Can a Guilty or No Contest Plea be Overturned if the Person was not Provided an Interpreter?

Article I, section 14 of the California Constitution provides that “[a] person unable to understand English who is charged with a crime has a right to an interpreter throughout the proceedings.”  Failure of a trial court to make inquiries regarding the defendant’s need for an interpreter can constitute error.   “‘An interpreter is needed … if a party is unable to understand and speak English sufficiently to comprehend the proceedings and to assist counsel in the conduct of the case.'” (People v. Aguilar (1984) 35 Cal.3d 785, 793.)  As with the right to the assistance of counsel, the right to the assistance of an interpreter necessarily implies the right to effective assistance.  (People v. Ledesma (1987) 43 Cal.3d 171, 215; People v. Alvarez (1996)14 Cal.4th 155, 239 [” ’counsel’ may embrace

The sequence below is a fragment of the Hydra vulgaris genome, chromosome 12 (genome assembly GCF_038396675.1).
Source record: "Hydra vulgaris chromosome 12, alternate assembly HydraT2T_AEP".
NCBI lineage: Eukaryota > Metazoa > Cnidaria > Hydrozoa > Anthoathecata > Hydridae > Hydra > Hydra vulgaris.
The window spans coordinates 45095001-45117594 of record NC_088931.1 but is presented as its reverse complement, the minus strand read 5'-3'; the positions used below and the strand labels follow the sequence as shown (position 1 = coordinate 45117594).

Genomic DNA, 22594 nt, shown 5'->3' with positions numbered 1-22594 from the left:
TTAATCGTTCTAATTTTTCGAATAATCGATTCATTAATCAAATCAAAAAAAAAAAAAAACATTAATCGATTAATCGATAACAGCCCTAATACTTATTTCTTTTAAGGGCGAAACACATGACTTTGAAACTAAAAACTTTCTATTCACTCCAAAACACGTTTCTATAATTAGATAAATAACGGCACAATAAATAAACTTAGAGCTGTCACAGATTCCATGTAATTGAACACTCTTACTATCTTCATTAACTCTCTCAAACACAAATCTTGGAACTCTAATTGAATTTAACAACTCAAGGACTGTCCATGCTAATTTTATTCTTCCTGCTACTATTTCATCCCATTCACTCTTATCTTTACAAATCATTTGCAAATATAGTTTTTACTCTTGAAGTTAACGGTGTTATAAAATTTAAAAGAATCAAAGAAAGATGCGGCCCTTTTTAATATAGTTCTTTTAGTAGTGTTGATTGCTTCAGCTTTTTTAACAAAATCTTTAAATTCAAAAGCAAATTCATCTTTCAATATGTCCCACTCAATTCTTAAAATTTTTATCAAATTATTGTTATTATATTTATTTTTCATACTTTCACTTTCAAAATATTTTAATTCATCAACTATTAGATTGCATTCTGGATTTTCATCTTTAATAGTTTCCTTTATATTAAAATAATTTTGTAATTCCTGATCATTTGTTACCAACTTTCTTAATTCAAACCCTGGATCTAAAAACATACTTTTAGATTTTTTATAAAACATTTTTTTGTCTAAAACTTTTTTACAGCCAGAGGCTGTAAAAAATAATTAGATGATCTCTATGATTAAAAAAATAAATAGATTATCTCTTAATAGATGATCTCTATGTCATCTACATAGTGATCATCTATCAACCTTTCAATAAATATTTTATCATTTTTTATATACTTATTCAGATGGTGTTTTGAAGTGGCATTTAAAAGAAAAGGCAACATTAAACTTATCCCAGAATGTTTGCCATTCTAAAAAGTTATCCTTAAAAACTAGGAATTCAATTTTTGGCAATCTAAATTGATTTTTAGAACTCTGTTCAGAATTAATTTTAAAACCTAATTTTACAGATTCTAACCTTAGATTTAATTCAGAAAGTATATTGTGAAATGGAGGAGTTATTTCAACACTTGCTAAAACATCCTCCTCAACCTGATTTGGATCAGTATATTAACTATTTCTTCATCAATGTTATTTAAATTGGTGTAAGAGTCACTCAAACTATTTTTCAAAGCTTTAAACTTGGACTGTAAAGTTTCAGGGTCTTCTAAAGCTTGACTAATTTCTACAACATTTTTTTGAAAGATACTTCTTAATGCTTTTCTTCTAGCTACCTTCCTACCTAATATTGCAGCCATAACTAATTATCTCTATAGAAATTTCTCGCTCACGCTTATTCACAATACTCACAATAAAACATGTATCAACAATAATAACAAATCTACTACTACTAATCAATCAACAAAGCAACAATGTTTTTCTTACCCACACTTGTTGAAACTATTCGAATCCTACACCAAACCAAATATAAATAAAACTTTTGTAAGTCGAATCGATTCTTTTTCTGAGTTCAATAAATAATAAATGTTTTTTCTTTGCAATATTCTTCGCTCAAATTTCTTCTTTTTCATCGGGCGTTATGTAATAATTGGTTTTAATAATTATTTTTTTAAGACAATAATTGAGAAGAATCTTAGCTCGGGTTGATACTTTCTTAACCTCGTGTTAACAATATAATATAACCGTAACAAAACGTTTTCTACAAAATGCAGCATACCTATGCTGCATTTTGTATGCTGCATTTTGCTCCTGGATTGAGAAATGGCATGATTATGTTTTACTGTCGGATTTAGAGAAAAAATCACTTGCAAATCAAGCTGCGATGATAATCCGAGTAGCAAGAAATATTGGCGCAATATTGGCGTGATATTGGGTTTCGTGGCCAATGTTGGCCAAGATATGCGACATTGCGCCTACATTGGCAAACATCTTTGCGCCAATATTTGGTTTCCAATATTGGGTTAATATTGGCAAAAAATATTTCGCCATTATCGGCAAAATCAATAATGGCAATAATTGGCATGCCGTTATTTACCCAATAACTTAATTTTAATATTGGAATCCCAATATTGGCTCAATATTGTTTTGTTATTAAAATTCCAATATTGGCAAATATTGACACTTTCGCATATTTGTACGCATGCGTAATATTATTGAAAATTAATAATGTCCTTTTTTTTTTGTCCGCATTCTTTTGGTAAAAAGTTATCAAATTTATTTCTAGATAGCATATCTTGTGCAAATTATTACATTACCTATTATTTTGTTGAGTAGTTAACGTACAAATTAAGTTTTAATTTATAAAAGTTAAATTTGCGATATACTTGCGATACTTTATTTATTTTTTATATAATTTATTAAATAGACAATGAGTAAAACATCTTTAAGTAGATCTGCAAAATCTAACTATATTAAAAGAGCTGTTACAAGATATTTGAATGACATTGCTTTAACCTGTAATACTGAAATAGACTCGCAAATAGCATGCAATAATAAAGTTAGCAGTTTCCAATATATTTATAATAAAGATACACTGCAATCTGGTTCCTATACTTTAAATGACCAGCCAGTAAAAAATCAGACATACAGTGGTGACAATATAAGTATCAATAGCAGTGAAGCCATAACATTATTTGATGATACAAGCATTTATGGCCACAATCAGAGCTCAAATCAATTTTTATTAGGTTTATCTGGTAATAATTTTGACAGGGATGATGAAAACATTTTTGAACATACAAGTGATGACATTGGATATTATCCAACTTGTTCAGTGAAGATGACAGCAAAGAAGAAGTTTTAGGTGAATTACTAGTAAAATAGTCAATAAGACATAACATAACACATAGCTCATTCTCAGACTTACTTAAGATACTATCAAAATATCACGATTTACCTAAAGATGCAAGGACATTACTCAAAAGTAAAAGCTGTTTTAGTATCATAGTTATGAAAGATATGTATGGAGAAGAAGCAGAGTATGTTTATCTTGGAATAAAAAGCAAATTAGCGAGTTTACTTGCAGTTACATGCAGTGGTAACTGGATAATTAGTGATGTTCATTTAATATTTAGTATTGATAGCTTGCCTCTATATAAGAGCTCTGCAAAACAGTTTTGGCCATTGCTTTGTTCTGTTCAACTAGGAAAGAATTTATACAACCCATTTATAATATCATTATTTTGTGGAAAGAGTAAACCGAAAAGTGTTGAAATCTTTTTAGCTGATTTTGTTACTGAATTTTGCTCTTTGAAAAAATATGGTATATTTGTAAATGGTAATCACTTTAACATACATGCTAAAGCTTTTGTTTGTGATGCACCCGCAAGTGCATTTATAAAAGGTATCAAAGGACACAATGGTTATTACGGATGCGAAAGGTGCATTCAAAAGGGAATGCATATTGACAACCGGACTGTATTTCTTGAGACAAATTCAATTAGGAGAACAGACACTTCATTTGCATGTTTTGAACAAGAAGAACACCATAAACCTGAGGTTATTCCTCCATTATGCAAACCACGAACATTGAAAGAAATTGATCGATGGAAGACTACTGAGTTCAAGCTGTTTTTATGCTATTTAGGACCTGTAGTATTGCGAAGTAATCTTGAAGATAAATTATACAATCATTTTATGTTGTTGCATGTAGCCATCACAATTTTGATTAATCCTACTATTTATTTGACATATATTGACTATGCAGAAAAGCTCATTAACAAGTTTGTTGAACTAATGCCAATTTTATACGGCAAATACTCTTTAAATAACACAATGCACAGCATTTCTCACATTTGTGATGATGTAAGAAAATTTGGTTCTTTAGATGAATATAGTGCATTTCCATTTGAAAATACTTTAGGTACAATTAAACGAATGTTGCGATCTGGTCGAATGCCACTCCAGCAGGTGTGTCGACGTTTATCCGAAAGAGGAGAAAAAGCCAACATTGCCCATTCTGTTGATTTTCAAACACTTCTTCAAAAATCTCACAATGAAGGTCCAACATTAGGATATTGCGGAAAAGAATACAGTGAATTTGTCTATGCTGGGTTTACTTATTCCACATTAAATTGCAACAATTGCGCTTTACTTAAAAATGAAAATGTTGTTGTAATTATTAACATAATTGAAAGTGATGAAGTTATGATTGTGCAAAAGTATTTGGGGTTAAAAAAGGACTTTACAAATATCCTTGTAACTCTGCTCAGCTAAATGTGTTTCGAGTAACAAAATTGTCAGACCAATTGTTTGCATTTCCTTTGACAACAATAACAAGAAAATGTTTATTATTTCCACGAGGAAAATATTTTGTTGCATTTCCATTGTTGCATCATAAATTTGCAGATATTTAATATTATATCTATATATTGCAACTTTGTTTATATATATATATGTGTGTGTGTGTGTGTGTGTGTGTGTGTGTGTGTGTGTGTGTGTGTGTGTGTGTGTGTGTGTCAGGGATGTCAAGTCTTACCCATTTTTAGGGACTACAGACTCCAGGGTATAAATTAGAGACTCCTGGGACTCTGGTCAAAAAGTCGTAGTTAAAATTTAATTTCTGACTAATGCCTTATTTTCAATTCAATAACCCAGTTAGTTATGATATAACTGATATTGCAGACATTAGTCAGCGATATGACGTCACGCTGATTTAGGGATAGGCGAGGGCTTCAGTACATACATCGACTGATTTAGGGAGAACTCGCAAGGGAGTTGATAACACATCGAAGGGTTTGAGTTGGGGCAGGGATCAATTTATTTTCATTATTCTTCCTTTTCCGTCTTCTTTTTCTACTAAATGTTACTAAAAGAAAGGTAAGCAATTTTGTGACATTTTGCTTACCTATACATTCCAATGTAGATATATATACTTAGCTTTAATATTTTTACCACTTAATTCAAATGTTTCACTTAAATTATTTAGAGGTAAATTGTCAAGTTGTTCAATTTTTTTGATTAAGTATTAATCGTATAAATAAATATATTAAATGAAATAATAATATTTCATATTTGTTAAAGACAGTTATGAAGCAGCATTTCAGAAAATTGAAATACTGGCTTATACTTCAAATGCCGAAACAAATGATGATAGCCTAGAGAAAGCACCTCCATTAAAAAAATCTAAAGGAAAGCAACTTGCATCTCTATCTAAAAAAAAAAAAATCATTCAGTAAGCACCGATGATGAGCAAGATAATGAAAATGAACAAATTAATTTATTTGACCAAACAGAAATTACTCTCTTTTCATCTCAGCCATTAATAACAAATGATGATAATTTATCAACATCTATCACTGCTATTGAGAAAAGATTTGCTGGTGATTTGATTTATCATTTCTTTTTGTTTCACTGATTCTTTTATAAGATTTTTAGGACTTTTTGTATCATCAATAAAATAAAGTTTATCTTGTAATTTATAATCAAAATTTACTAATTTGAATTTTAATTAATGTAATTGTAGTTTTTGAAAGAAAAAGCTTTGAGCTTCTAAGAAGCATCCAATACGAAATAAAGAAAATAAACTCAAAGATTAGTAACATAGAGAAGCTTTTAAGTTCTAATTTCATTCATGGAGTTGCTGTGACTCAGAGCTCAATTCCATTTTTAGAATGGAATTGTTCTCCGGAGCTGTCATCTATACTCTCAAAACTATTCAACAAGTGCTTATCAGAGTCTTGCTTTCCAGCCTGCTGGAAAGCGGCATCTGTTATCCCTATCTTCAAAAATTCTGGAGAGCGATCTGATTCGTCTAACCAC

an attorney’s agent, such as an interpreter.”].) A criminal Defendant can be denied that right when he was not given an interpreter who could effectively explain to him what was happening, and what defendant was supposedly agreeing to, on the day that he entered his guilty or no contest plea.  A Defendant’s confusion can no doubt compounded by the fact that, contrary to the requirements of Pen. Code sections 1017 and 1018 that a defendant personally state that they are changing their plea to guilty or no contest.  If a defendant enters a plea of guilty or no contest without an interpreter that plea can be set aside with the help of new counsel by way of a motion to vacate the conviction or withdraw the plea, particularly when the person is now facing deportation or immigration consequences as a result of such Court action.

About thetorranceattorney

Matthew Ruff is a Torrance criminal defense attorney located near the 405 freeway on Crenshaw Blvd. Focusing on DUI and serious criminal cases for over twenty years. In addition to criminal cases, Matthew also defends clients at the DMV.
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